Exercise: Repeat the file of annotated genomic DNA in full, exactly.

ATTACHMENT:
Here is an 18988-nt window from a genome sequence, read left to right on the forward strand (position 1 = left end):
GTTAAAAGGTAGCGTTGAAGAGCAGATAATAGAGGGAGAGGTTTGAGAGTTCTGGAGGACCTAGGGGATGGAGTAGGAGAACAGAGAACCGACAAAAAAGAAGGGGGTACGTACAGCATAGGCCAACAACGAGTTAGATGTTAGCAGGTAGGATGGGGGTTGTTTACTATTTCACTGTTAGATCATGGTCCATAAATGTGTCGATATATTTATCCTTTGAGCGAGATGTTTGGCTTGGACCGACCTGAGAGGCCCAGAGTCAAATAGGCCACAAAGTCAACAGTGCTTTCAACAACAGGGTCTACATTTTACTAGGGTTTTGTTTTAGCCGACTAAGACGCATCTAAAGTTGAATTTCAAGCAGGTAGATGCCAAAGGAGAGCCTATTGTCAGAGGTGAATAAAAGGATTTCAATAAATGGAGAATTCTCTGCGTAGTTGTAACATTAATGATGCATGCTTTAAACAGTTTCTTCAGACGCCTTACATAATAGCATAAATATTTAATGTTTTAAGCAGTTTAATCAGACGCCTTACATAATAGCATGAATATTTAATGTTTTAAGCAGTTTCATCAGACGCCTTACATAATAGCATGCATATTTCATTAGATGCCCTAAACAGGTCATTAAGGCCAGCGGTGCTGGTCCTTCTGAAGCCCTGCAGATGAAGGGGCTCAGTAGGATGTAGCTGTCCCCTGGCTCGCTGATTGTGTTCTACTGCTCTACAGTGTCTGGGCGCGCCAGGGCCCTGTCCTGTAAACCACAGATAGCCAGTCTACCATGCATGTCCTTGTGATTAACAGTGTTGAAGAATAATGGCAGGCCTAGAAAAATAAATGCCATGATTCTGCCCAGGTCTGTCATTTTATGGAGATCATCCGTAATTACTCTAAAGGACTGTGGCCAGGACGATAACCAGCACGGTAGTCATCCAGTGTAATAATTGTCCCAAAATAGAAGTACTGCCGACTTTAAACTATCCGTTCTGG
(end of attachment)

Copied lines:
Here is an 18988-nt window from a genome sequence, read left to right on the forward strand (position 1 = left end):
GTTAAAAGGTAGCGTTGAAGAGCAGATAATAGAGGGAGAGGTTTGAGAGTTCTGGAGGACCTAGGGGATGGAGTAGGAGAACAGAGAACCGACAAAAAAGAAGGGGGTACGTACAGCATAGGCCAACAACGAGTTAGATGTTAGCAGGTAGGATGGGGGTTGTTTACTATTTCACTGTTAGATCATGGTCCATAAATGTGTCGATATATTTATCCTTTGAGCGAGATGTTTGGCTTGGACCGACCTGAGAGGCCCAGAGTCAAATAGGCCACAAAGTCAACAGTGCTTTCAACAACAGGGTCTACATTTTACTAGGGTTTTGTTTTAGCCGACTAAGACGCATCTAAAGTTGAATTTCAAGCAGGTAGATGCCAAAGGAGAGCCTATTGTCAGAGGTGAATAAAAGGATTTCAATAAATGGAGAATTCTCTGCGTAGTTGTAACATTAATGATGCATGCTTTAAACAGTTTCTTCAGACGCCTTACATAATAGCATAAATATTTAATGTTTTAAGCAGTTTAATCAGACGCCTTACATAATAGCATGAATATTTAATGTTTTAAGCAGTTTCATCAGACGCCTTACATAATAGCATGCATATTTCATTAGATGCCCTAAACAGGTCATTAAGGCCAGCGGTGCTGGTCCTTCTGAAGCCCTGCAGATGAAGGGGCTCAGTAGGATGTAGCTGTCCCCTGGCTCGCTGATTGTGTTCTACTGCTCTACAGTGTCTGGGCGCGCCAGGGCCCTGTCCTGTAAACCACAGATAGCCAGTCTACCATGCATGTCCTTGTGATTAACAGTGTTGAAGAATAATGGCAGGCCTAGAAAAATAAATGCCATGATTCTGCCCAGGTCTGTCATTTTATGGAGATCATCCGTAATTACTCTAAAGGACTGTGGCCAGGACGATAACCAGCACGGTAGTCATCCAGTGTAATAATTGTCCCAAAATAGAAGTACTGCCGACTTTAAACTATCCGTTCTGG